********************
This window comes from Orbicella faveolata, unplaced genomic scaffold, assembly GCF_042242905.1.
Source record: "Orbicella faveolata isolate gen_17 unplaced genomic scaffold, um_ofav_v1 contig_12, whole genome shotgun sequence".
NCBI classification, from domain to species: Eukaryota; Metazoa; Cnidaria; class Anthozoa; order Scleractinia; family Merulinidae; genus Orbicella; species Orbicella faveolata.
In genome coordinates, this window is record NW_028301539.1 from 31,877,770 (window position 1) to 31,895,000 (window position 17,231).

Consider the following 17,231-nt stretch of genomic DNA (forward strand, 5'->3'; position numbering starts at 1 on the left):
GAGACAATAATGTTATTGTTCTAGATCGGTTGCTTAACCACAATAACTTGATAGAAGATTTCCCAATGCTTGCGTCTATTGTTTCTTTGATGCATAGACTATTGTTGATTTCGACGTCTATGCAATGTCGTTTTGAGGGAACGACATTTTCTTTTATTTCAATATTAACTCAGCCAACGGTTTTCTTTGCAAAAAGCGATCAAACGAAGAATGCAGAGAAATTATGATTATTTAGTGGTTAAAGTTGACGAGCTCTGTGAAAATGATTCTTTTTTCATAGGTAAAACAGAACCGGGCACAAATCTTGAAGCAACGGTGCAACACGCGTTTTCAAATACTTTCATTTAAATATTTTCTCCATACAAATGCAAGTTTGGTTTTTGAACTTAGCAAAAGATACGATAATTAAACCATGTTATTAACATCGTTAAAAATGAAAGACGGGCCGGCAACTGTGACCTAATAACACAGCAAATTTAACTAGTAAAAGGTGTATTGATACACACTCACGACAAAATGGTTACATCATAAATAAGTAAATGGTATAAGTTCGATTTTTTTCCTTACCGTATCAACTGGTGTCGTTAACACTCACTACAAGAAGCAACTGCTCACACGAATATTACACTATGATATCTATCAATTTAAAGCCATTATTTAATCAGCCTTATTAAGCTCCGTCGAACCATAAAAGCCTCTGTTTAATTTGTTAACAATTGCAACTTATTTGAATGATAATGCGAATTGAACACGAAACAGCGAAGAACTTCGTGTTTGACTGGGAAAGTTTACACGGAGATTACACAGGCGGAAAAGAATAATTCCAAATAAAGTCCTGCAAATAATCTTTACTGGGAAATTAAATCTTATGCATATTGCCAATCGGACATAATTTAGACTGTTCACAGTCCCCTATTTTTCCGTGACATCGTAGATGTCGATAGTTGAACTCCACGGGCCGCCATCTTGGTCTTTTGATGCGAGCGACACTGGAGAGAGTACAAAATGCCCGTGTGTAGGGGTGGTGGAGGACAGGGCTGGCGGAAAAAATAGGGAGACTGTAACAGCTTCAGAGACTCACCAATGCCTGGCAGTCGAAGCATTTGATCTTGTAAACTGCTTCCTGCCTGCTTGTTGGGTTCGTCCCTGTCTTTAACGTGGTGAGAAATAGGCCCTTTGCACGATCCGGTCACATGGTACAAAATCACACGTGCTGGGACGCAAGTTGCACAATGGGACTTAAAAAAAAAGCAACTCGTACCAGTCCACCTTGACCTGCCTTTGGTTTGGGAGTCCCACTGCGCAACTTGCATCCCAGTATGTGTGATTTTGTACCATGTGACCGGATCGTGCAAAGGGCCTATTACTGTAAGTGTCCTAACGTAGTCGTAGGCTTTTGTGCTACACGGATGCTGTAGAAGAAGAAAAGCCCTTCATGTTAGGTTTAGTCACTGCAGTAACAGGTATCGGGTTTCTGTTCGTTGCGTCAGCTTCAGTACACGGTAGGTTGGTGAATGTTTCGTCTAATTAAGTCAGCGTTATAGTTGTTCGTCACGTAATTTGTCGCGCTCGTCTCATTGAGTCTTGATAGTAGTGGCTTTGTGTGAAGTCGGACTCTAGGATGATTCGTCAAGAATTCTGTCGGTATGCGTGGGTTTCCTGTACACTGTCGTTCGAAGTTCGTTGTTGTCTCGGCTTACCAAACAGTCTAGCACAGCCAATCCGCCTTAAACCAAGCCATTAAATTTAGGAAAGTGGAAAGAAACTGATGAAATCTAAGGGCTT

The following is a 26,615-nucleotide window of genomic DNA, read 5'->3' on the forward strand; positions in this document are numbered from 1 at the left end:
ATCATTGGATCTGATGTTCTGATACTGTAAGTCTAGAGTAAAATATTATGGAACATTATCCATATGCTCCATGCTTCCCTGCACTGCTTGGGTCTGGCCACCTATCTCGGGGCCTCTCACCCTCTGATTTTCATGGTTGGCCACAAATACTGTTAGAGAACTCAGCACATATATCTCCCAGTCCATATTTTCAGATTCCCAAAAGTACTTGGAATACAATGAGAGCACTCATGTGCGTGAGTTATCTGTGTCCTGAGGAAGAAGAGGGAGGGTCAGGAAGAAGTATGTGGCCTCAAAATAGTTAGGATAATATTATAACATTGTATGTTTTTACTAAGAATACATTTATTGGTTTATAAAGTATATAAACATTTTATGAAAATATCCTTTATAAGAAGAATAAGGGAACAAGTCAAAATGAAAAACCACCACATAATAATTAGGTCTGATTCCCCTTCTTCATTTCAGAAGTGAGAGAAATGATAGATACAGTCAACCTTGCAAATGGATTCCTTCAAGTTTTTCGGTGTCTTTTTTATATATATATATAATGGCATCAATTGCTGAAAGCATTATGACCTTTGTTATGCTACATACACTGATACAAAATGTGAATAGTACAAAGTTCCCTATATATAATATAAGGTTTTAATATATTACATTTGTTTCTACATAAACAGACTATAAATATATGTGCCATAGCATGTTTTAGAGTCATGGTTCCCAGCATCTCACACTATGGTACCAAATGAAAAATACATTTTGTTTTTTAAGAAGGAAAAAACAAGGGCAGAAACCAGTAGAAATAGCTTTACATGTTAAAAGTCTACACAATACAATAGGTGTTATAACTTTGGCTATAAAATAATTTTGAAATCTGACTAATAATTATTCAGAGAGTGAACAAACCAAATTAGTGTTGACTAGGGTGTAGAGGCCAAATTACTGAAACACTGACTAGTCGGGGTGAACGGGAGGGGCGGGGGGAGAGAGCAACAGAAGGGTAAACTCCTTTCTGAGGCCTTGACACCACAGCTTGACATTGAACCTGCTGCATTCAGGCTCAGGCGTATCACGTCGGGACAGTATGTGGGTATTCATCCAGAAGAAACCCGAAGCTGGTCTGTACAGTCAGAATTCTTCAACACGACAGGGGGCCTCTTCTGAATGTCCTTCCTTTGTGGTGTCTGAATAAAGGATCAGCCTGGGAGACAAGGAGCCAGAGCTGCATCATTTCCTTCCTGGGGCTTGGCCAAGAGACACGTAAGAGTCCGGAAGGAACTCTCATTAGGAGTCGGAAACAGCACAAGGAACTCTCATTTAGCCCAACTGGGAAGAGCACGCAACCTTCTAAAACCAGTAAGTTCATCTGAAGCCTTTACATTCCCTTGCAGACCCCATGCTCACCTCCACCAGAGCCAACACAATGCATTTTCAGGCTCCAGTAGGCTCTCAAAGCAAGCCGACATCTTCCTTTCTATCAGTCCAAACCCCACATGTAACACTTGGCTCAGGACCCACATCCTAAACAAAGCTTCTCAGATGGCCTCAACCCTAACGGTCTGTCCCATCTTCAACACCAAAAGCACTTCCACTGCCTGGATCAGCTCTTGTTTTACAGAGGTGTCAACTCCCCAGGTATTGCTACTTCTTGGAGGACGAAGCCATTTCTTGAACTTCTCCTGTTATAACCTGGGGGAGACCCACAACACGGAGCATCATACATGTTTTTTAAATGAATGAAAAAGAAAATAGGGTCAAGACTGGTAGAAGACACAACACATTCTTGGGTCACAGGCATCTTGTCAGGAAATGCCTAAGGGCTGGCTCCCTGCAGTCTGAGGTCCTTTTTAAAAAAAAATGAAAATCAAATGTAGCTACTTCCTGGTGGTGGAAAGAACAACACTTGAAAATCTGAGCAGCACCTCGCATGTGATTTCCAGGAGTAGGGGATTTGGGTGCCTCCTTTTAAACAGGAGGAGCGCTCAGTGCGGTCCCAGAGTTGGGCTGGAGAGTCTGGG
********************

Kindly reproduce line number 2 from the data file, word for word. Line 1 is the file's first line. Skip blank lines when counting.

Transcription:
Source record: "Orbicella faveolata isolate gen_17 unplaced genomic scaffold, um_ofav_v1 contig_12, whole genome shotgun sequence".